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Higher Education: Admissions

Volume 477: debated on Thursday 12 June 2008

To ask the Secretary of State for Innovation, Universities and Skills how many people resident in England were accepted by a university in (a) 1996-97 and (b) 2006-07, broken down by (i) age band, (ii) sex and (iii) county of residence. (208856)

[holding answer 9 June 2008]: The latest available information, showing the number of full-time undergraduate entrants by their local authority of domicile is given in tables, copies of which have been placed in the Libraries.

To ask the Secretary of State for Innovation, Universities and Skills what steps the Government plans to take to increase numbers of young people going to university. (210394)

Our January 2008 grant letter to the Higher Education Funding Council for England provided sufficient funding for recruitment by 2011 of 60,000 new students. This increase builds on our consistent track record of growing student numbers to record levels. But we are not simply concerned with recruiting younger students. Our development of new models for the funding and design of higher education (HE) courses will also enable us to grow the number of mature students entering HE part-time.

As part of this strategy for growth, we have asked the Funding Council over the next six years to support 20 new HE centres with around 10,000 student places, under our new University Challenge initiative. This will allow more students to gain access to HE locally. We are also committed to a steep increase in the number of people studying for foundation degrees. Our ambition to provide 100,000 foundation degree enrolments by 2010 will support young people and adults in employment to develop higher level work-related skills.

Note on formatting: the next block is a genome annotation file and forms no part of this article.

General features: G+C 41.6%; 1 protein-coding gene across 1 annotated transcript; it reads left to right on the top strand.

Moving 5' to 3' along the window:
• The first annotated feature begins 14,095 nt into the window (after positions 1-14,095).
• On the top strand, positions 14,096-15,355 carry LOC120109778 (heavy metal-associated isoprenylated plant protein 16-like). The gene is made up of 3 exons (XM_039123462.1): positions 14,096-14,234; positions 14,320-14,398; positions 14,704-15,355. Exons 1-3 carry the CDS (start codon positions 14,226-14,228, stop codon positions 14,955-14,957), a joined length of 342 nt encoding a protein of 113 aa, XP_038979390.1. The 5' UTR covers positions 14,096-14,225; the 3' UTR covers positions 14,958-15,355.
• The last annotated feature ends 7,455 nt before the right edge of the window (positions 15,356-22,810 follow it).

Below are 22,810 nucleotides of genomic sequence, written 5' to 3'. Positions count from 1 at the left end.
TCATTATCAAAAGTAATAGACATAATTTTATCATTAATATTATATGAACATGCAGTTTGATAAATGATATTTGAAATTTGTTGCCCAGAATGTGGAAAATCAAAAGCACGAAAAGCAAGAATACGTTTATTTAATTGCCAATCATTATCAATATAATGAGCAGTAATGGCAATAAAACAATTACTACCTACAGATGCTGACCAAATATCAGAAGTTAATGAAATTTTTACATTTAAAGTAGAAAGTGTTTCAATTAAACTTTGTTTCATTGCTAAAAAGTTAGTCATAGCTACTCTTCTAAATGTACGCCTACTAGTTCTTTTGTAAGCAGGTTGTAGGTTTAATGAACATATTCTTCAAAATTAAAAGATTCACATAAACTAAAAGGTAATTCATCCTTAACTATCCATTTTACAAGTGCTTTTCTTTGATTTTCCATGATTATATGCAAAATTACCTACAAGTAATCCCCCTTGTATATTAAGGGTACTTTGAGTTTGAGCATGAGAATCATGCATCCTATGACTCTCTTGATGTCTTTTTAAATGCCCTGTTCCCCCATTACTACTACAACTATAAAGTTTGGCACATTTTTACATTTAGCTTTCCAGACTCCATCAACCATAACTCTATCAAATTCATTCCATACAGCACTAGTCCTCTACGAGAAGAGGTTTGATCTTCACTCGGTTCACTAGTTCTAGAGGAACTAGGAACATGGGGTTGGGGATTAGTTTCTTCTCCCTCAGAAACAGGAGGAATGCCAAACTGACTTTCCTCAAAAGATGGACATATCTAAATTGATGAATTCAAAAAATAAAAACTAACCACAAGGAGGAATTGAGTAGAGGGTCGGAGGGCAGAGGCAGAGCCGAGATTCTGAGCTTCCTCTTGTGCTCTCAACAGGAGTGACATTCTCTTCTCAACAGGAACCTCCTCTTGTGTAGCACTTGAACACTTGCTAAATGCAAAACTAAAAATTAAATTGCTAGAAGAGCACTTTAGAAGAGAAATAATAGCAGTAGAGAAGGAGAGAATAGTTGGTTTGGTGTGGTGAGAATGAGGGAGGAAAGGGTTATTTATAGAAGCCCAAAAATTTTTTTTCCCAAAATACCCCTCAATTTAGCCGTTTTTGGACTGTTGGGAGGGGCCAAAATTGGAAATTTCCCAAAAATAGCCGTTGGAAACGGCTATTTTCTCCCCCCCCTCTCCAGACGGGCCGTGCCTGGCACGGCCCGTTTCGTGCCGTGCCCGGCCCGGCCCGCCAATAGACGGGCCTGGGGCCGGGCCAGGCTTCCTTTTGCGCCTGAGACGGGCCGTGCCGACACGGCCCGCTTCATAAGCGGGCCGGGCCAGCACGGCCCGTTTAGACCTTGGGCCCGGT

We believe that there will be demand for the new places we are creating. Improvements to the student support package for full-time students in England announced last July will further encourage more young people to go to university. For young people, we know that the best way to increase participation in HE is to raise level 2 achievement in schools at age 16 with an increase in young people attaining five GCSEs at grades A* to C to 62 per cent. from 37 per cent. in 1997. New study options for young people at age 14, the Aimhigher Programme and HE institutions’ own outreach activity working directly with schools all help to raise aspirations and achievement across the board.

To ask the Secretary of State for Innovation, Universities and Skills what percentage of (a) state school and (b) private school students in (i) the UK, (ii) Leeds Metropolitan District and (iii) Leeds, West constituency were admitted to higher education in each year since 1997. (211177)

It is not possible to answer the question as it is posed. However, the following information is what is currently available.

The proportion of young entrants to full-time first degree courses in the UK, who had previously attended a state school or college is shown in table 1. All schools or colleges that are not denoted ‘independent’ are assumed to be state schools. This means that students from sixth form or further education colleges, for example, are included as being from state schools. Information specifically on the percentage of private school students admitted to higher education is not available.

Table 1: Proportion of young entrants to full-time first degree courses, who had previously attended a state school or college, UK higher education institutions, academic years 1997/98 to 2006/07

Percentage

1997/98

81.8

1998/99

85.0

1999/2000

84.9

2000/01

85.7

2001/02

86.0

2002/03

87.2

2003/04

86.8

2004/05

86.7

2005/06

87.4

2006/07

87.8

Source:

Performance Indicators in Higher Education, published by the Higher Education Statistics Agency (HESA).

HEFCE’s “Young participation in Higher Education” publication includes the proportion of young people who enter higher education at age 18 or 19 by parliamentary constituency, although this only covers the years up to 2000 and is not available by school type. Participation rates based on this work are given on the supporting POLAR website at:

www.hefce.ac.uk/polar

The proportion of young people from Leeds, West constituency and from England, who entered higher education at age 18 or 19 is shown in table 2. Figures are shown under the year in which the cohort turned 18. Figures for Leeds metropolitan district are not available.

Table 2: Proportion of young people who entered higher education at age 18 or 19

Percentage

Leeds, West constituency entering HE aged 18 or 19

England entering HE aged 18 or 19

1997

13

29

1998

14

29

1999

14

29

2000

13

30